In the past month the government has made clearer its intention to carry on past 1989. That is the year, according to the 1980 Constitution written for Pinochet, in which Chileans are to be asked to vote on a single presidential candidate to be nominated by the four-man military junta.

Pinochet, 70, has hinted he could be the candidate. In any case, he has suggested his country will still need military rule then to battle the Communists, whose influence has been rising, particularly among students and intellectuals.

It is the democratic opposition's conviction that Pinochet intends to retain power for life. But some still hope other military commanders may be persuaded by public sentiment against Pinochet, and by the ability of opposition groups to show they can act responsibly, to oust the Army general and oversee a rebirth of civilian government.

One of the most significant results of the accord has been the highlighting of differences within Chile's military over the political future. A number of opposition politicians and foreign diplomats said they suspect that the Air Force and Navy commanders and possibly the national police chief -- all junta members -- are challenging Pinochet on staying in power past 1989.

"For the first time, cleavages in the military have become evident since the accord," said Andres Allamand, leader of the rightist National Union party.

Air Force commander Gen. Fernando Matthei earlier this month expressed sympathy for the accord, saying that if it did not exist, the government would have had to create it. He said the government "had committed large mistakes" by refusing to talk to critics, and it was time to "open the doors of dialogue."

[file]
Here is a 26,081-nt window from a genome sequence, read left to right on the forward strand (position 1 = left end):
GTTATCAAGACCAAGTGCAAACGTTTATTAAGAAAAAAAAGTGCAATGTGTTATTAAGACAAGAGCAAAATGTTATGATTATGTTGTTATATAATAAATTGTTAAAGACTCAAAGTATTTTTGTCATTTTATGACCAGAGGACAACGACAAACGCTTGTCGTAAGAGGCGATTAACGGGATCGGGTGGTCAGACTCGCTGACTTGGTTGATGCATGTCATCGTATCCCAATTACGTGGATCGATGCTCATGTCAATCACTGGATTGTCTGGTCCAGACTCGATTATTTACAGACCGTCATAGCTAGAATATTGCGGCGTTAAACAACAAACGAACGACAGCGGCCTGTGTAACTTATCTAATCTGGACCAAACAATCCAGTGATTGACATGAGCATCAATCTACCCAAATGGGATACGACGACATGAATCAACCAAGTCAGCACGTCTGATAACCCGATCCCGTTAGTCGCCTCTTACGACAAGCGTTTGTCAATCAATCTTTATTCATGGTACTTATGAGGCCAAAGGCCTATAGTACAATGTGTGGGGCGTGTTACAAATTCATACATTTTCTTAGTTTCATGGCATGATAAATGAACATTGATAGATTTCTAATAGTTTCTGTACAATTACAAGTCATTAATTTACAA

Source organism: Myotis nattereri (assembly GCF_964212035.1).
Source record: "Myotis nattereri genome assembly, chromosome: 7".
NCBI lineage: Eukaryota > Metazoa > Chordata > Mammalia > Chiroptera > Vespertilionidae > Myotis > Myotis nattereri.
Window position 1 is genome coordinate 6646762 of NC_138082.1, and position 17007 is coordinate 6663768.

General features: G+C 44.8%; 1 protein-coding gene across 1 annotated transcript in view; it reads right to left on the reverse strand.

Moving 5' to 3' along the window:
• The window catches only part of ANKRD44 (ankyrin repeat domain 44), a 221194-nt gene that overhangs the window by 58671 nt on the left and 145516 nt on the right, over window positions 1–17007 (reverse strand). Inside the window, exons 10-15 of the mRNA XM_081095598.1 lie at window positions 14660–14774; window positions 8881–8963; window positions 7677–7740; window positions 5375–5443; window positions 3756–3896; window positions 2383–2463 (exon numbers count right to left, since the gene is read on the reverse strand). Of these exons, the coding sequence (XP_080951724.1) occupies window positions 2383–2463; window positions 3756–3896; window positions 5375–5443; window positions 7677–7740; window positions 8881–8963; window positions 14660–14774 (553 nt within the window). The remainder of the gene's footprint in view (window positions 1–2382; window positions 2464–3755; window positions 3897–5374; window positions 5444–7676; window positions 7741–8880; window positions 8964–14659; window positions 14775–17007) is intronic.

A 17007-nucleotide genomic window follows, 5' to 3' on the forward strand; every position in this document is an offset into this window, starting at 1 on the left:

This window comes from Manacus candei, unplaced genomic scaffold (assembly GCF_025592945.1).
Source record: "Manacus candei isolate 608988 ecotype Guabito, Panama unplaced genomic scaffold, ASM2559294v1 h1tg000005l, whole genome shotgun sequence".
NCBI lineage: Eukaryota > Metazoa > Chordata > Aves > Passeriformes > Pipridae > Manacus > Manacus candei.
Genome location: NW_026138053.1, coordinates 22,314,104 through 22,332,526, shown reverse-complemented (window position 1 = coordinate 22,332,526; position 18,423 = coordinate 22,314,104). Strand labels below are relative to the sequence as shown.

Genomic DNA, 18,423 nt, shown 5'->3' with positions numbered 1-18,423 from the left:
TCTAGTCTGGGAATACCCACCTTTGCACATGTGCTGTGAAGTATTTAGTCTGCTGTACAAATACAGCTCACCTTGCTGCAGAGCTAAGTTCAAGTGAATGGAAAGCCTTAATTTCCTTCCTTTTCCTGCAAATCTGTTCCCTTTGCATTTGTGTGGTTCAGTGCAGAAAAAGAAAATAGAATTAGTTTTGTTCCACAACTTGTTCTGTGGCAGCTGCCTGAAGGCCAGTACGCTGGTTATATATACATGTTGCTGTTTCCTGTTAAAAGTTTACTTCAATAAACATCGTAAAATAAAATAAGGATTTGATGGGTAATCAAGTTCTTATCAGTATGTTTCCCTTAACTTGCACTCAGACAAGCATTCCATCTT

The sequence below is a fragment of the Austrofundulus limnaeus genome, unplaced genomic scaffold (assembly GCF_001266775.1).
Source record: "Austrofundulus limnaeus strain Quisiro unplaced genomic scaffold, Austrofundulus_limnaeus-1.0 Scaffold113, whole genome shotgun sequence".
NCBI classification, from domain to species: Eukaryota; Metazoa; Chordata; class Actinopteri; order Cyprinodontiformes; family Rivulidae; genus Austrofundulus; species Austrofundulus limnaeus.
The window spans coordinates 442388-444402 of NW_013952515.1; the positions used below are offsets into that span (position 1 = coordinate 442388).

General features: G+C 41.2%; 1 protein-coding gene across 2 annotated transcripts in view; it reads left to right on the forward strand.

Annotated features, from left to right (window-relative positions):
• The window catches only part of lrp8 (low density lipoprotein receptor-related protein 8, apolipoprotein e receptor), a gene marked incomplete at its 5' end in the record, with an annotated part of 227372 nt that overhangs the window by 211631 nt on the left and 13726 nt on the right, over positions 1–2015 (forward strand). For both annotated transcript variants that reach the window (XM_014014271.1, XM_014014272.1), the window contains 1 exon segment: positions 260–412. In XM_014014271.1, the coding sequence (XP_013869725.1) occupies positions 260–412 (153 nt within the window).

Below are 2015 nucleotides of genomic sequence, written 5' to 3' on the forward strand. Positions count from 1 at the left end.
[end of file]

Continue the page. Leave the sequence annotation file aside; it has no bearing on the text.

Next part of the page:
A further hint that Pinochet may be facing increased resistance from inside the military was the early and presumably forced retirement in November of general Cesar Benavides, the Army representative on the junta. No reason was given for the move, which was interpreted as a slap at Benavides for taking a pro-accord attitude.

Another factor pressuring Pinochet has been a shift in U.S. tactics. The Reagan administration is not yet outrightly opposing the Chilean dictator, but it has spoken approvingly of the opposition accord and is trying to encourage Pinochet and his critics to reach a consensus.

The U.S. administration initially pursued a policy of "quiet diplomacy," cultivating relations with Pinochet while nudging him toward accommodation with Chile's moderate opposition. U.S. officials are anxious to guard against Chile becoming a South American version of Nicaragua. A Marxist coalition elected in 1970 ruled until the 1973 coup.

But Pinochet abandoned dialogue and began a campaign of repression against widespread strikes and leftist violence that broke out in 1983 and 1984. This prompted a reassessment of U.S. policy.

The resulting change in American posture has been sharply demonstrated by Harry Barnes, the new ambassador. Since arriving in November, Barnes, a career diplomat who served as director general of the Foreign Service during the Carter administration and came to Chile from an ambassadorship in India, has upset Pinochet by speaking bluntly about the need for more democracy in Chile.

Barnes has been quick to contact opposition leaders and human rights activists, visiting them even before meeting with all the junta members.